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`Keep the change' helps grocery stores feed the hungry

Safeway Stores wants its customers to get used to saying, ``Keep the change.'' Those three words, it hopes, could make a big difference to the hungry.

In launching Project Change for the Hungry, Safeway joins a small but growing band of retail food stores that are taking on hunger and malnutrition, and getting their customers to help. Through print and radio advertising and buttons worn by cashiers, these stores are encouraging shoppers to leave their spare nickels and dimes behind.

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The money collected will be donated to the local Salvation Army in the form of coupons, which resemble ordinary manufacturers' coupons, but which people in need can redeem for fresh food, like milk, eggs, vegetables, fruit, and even meat.

``It will help round off the diets of people who don't necessarily get fresh items through food stamps,'' says Lt. Col. Gordon Swyers, divisional commander at the Salvation Army.

Although retail grocers have donated nonperishables to food banks for several years, fresh food for the poor has been limited and often unavailable.

``It is also a very dignified way for people to get the fresh food they need,'' says Alice Skirtz, director of social service with the Salvation Army in Cincinnati.

Coupon programs also allow local charities to reach rural areas more effectively. The food doesn't have to be stored: It's on the grocer's shelf, and people can go directly to their supermarket, instead of driving long distances to the nearest food bank, says a spokesman for the Kroger Company.

Safeway spent $150,000 to get the program started in its Virginia, Maryland, and Washington, D.C., stores. It followed a four-month pilot program in Cincinnati, started by Kroger and that city's Salvation Army. There is interest in similar programs by stores in New England and the Midwest, Ms. Skirtz says.

``The public/private partnership is a far better way to solve the problem of hunger,'' says Rep. Frederick Upton (R) of Michigan, a member of the House Select Committee on Hunger.

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``If we could get enough of these partnerships going, we could have a major impact,'' adds Rep. Benjamin Gilman (R) of New York, another committee member.

Indeed, Safeway's program had already collected $1,000 from 15 of its stores only five days after it was launched. And Kroger's Roundup for the Hungry has fed 26,000 people since it started in March, Skirtz says.

Robert Bradford, Safeway's senior vice-president, says private initiative is needed ``at a time when government is doing less.''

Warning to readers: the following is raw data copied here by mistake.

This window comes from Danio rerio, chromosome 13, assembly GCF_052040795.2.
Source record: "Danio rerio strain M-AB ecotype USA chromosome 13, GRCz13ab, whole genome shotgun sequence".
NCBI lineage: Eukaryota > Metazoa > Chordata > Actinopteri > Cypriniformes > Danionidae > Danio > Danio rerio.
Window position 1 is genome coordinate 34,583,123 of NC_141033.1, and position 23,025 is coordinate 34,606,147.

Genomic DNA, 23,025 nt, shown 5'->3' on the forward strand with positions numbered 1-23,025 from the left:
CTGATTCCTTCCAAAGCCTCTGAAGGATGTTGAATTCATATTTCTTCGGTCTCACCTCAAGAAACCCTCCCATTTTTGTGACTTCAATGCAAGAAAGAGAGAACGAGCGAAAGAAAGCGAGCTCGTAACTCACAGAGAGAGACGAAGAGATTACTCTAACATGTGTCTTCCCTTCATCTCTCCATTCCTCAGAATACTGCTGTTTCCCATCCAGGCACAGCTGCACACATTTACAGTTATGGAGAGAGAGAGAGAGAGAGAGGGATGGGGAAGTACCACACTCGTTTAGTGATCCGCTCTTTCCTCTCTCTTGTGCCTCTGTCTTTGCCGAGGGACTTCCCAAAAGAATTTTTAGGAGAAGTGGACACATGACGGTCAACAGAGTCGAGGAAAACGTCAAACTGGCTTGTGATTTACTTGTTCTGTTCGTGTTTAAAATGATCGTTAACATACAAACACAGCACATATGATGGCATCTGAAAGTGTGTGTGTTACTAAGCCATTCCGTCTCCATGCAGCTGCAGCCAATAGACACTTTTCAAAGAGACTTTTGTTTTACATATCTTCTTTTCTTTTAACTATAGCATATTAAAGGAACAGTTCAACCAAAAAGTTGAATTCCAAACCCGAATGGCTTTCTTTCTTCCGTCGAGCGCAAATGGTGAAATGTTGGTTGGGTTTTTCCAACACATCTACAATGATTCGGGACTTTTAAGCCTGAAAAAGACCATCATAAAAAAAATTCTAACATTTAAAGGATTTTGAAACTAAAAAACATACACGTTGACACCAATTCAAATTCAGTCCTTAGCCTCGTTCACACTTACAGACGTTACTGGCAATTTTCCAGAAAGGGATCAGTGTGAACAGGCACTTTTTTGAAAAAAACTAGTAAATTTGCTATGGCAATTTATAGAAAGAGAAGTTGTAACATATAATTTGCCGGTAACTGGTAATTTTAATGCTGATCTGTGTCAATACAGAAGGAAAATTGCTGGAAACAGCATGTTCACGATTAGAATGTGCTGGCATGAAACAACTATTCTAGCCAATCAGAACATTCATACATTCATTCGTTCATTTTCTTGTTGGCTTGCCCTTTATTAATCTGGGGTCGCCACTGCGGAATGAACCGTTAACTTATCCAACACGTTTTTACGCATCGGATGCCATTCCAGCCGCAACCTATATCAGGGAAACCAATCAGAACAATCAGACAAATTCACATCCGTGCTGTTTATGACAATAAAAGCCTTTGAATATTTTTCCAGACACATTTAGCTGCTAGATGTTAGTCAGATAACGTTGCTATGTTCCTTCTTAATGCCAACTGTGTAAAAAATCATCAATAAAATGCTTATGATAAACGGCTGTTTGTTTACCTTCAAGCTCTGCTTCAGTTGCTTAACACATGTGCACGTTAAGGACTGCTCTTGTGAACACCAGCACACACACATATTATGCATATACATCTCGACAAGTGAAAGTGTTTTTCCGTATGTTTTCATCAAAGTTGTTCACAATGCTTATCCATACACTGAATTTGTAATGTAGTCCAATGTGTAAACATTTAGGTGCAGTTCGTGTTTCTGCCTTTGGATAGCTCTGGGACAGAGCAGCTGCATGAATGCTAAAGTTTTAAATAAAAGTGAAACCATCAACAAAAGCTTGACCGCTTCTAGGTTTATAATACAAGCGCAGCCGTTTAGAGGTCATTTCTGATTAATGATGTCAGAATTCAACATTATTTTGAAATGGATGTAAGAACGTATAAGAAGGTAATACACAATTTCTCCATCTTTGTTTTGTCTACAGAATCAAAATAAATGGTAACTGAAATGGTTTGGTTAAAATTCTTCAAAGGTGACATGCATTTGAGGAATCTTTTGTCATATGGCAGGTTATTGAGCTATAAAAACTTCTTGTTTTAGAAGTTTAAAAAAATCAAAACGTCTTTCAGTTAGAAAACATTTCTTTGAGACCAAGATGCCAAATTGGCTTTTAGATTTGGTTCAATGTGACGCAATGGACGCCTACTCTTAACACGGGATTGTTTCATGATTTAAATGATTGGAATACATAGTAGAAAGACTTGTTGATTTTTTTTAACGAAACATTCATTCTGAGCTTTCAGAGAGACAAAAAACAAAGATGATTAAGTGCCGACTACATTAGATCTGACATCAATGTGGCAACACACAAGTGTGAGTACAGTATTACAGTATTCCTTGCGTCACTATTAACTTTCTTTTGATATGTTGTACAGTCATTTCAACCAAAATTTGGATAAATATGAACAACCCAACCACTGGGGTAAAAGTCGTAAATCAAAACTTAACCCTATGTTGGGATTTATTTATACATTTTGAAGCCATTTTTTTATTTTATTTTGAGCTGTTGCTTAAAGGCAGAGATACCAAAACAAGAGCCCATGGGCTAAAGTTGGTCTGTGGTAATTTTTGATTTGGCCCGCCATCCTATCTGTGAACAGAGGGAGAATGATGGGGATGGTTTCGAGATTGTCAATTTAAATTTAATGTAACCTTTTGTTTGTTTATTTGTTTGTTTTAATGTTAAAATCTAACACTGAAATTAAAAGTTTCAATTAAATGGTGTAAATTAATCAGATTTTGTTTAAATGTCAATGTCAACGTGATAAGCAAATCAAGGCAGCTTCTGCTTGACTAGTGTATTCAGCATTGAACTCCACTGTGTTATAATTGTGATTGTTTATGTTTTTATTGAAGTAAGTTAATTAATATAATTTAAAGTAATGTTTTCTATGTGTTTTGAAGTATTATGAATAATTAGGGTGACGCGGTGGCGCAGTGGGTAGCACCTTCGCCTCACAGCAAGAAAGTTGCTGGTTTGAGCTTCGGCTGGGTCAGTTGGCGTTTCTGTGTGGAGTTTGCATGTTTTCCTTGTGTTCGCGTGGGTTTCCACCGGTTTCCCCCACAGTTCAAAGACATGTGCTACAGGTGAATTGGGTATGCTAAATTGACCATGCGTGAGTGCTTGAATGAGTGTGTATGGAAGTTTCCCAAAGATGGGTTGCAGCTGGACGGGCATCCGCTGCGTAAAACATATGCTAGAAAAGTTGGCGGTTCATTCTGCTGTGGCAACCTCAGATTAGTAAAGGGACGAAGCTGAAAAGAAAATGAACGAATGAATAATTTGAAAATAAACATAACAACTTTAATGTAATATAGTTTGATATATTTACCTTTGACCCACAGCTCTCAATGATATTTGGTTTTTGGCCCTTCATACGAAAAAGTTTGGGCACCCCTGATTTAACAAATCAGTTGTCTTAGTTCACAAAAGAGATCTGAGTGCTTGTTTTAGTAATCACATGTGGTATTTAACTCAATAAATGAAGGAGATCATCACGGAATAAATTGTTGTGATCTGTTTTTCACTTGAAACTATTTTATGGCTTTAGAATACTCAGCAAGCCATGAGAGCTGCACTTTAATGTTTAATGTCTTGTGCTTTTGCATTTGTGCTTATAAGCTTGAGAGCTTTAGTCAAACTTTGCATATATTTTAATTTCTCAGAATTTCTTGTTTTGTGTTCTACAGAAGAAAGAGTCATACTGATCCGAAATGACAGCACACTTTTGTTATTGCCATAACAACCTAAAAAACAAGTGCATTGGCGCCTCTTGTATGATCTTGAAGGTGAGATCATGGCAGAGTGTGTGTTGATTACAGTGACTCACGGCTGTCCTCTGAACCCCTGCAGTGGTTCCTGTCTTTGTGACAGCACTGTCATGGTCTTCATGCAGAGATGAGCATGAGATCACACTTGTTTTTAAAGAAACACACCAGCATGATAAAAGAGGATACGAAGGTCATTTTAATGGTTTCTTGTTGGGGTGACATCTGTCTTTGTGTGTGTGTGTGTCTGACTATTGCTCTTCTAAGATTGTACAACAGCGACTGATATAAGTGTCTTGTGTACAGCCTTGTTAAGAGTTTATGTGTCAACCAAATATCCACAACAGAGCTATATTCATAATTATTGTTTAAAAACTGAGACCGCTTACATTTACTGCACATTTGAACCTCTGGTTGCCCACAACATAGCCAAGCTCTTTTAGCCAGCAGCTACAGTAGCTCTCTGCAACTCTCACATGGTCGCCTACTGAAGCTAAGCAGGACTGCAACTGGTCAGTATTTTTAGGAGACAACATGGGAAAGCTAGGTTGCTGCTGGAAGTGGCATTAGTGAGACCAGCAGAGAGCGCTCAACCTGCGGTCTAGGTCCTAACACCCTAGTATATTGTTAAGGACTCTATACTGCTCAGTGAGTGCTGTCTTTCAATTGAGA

Although the number of people living below the poverty level is increasing, the number of those helped by federal food programs is decreasing, according to the group DC Hunger Action. In 1985, the United States Census Bureau reported that 33.7 million people had fallen below the poverty line, which was an income of $11,000 for a family of four.

Between 1982 and 1985, according to DC Hunger Action, the number of people receiving food stamps decreased by 20 percent, even though more people needed assistance.

``Benefits are inherently out of touch with reality - three to six months out of date,'' says Robert Fersch, executive director at the Federal Research and Action Center. Food stamp benefits are adjusted once a year and put into effect in October, he explains.

Food prices are expected to rise 3 to 5 percent over the next year because of the drought, according to a projection by the House Agriculture Committee. But ``there will be no compensation for the poor until a year from now, since food stamp adjustments reflect food prices for the previous year,'' Mr. Fersch says.

Legislation pending in both the House and Senate - having just passed each chamber's Agriculture Committee - would reduce this difference to some degree by phasing in increases of 2 to 3 percent.

Meanwhile, the private/public initiatives are catching on. First National Supermarkets in New England and Dillon Companies Inc. in the Midwest are forming similar programs.

``We even had a call from a group in Ontario,'' Skirtz says.

``It's a success already,'' Mr. Swyers at the Salvation Army says, ``because we've been able to get the first $25,000 worth of coupons out.''

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